24 February 2020
Registering with the ICO
By Susan Doe
The UK data protection regulator, the Information Commissioner’s Office (ICO), announced on 3 December 2019 that they will be contacting ALL registered UK companies to remind them of their legal responsibility to register with ICO as a Data Controller and pay a registration fee.
The blog entry on the ICO website is headed ‘Data Protection fee: does your company need to pay?’
In short, the answer to that question is very likely to be ‘yes’. All organisations that process personal information are – by law – required to pay a fee to the ICO, unless they are exempt. The fee is determined by the size of organisation and turnover, and for the vast majority of small businesses will be £40 (reduced by £5 if you set up a direct debit).
To make sure you are paying the correct fee, fill in the self-assessment form on the website. https://ico.org.uk/for-organisations/data-protection-fee/self-assessment/
You can fill in the online form to register or to tell them why you think you are exempt. It is advisable to do this before you are contacted. The ICO can, and have, issued penalties to companies who have not paid their fee.
Small businesses and any organisation that has not previously registered with the ICO will want to make sure their business is dealing with data protection properly.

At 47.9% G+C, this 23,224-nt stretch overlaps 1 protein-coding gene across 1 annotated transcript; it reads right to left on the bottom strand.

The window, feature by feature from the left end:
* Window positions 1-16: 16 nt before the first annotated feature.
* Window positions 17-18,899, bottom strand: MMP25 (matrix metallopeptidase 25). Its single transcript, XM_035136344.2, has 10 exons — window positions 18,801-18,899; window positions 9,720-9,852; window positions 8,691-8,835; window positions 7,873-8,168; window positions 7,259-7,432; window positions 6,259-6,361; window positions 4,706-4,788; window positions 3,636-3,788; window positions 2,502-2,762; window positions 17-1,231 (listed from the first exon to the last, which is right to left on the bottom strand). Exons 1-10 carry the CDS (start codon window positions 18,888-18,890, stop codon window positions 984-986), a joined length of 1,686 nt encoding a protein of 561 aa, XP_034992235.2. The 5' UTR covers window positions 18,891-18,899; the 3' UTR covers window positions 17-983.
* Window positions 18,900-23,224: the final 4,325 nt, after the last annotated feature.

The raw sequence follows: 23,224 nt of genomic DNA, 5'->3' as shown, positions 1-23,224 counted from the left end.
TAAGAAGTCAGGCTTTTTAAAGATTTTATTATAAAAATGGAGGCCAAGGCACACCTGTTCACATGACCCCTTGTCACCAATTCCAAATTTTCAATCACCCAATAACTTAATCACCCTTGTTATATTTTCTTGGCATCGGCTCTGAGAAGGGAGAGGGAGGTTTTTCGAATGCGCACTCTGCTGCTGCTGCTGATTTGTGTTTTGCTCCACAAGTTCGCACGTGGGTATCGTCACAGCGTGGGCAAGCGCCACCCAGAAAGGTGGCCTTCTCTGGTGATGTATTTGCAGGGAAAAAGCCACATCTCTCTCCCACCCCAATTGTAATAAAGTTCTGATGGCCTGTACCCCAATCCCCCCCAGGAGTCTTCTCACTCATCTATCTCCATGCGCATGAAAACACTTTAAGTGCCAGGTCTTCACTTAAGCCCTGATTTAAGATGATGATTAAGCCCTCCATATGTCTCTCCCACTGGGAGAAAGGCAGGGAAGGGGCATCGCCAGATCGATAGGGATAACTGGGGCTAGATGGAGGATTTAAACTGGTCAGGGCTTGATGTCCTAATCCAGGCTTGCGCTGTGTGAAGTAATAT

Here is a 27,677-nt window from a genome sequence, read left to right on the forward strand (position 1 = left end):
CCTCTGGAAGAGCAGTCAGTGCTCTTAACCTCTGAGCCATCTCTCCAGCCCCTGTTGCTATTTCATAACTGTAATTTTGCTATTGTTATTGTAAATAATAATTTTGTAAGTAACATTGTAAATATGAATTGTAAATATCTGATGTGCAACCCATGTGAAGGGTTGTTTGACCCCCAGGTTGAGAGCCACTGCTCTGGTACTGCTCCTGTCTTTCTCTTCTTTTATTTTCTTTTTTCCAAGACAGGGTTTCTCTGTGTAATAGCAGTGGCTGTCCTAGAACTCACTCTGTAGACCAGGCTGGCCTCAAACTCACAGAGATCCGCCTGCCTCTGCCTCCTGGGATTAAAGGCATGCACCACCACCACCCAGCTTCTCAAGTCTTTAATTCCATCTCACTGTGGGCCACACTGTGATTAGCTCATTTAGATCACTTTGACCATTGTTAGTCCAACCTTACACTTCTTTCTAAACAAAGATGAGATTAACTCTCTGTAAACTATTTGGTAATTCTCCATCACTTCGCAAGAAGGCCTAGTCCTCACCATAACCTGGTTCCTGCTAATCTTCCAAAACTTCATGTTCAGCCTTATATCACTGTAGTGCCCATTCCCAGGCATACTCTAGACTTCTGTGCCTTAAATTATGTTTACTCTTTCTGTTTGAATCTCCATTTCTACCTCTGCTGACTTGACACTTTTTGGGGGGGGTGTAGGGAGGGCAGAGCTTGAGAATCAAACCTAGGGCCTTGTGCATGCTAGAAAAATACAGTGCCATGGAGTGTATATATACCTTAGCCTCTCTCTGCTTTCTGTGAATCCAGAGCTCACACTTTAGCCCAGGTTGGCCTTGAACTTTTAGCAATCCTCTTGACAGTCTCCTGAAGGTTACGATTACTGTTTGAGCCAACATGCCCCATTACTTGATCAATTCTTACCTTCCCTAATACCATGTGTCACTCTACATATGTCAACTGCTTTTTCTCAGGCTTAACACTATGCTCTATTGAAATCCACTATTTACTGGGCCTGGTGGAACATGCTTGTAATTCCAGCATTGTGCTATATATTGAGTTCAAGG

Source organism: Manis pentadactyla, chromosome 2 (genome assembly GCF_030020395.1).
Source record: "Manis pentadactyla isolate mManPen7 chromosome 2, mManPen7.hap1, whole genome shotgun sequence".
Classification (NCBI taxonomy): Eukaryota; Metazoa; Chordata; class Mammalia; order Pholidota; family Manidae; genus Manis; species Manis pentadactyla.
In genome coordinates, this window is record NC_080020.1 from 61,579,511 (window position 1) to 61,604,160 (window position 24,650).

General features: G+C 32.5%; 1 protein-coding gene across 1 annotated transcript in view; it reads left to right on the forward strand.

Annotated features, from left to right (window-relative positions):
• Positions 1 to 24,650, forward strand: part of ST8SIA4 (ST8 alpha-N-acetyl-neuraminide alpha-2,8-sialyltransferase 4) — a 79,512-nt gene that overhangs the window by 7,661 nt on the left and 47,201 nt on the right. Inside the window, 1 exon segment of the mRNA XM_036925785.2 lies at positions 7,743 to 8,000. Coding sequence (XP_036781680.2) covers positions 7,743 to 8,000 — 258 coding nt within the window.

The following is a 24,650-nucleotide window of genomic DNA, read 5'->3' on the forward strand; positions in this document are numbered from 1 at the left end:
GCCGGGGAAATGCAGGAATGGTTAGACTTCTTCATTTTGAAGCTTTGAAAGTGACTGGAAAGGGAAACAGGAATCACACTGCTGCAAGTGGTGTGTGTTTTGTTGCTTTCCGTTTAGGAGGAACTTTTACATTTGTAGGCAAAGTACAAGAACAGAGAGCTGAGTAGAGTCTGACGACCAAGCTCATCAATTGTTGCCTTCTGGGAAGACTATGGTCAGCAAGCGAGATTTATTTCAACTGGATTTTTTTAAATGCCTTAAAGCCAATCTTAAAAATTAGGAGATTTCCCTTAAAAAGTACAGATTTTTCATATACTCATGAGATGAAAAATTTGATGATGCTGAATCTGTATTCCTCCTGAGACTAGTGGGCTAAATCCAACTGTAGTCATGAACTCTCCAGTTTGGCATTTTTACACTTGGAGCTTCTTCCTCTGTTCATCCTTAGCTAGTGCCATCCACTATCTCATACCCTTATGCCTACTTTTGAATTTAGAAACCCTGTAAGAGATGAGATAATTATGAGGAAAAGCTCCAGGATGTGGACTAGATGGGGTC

The General Data Protection Regulation (GDPR) which came into force in May 2018, and its related UK legislation, the Data Protection Act 2018, replaced a law which was two decades old and we all know that technology and the use of personal data has changed a lot during that time. You would find it difficult to find any sort of business that does not process personal data these days, and it is that processing – collecting, storing, recording, using – of personal data (anything that identifies an individual) that will bring a business under the auspices of the legislation.
Important things to point out
- This aspect of data protection law will likely continue in the same form, irrespective of Brexit
- In order to process ANY personal data, you need to have a legal basis for doing so. Think your processes through and allocate one of the six reasons – consent, contract, legal obligation, vital interest, public interest, legitimate interest.
- There are rules for when a business needs to appoint a Data Protection Officer (and remember that this role can be outsourced). Even if this role isn’t required it would be good business practice to have a team member who is responsible for keeping up to date with the subject.
- All staff should be trained – at the very least to recognise data breaches and how to report them, and to recognise a Subject Access Request from an individual. Both have tight deadlines for responding.
If you are unsure of your responsibilities regarding data protection, please refer to the ICO website here: www.ico.org.uk
© Naomi Korn Associates, 2020. Some Rights Reserved. The text is licensed for use under a Creative Commons Attribution Share Alike Licence (CC BY SA)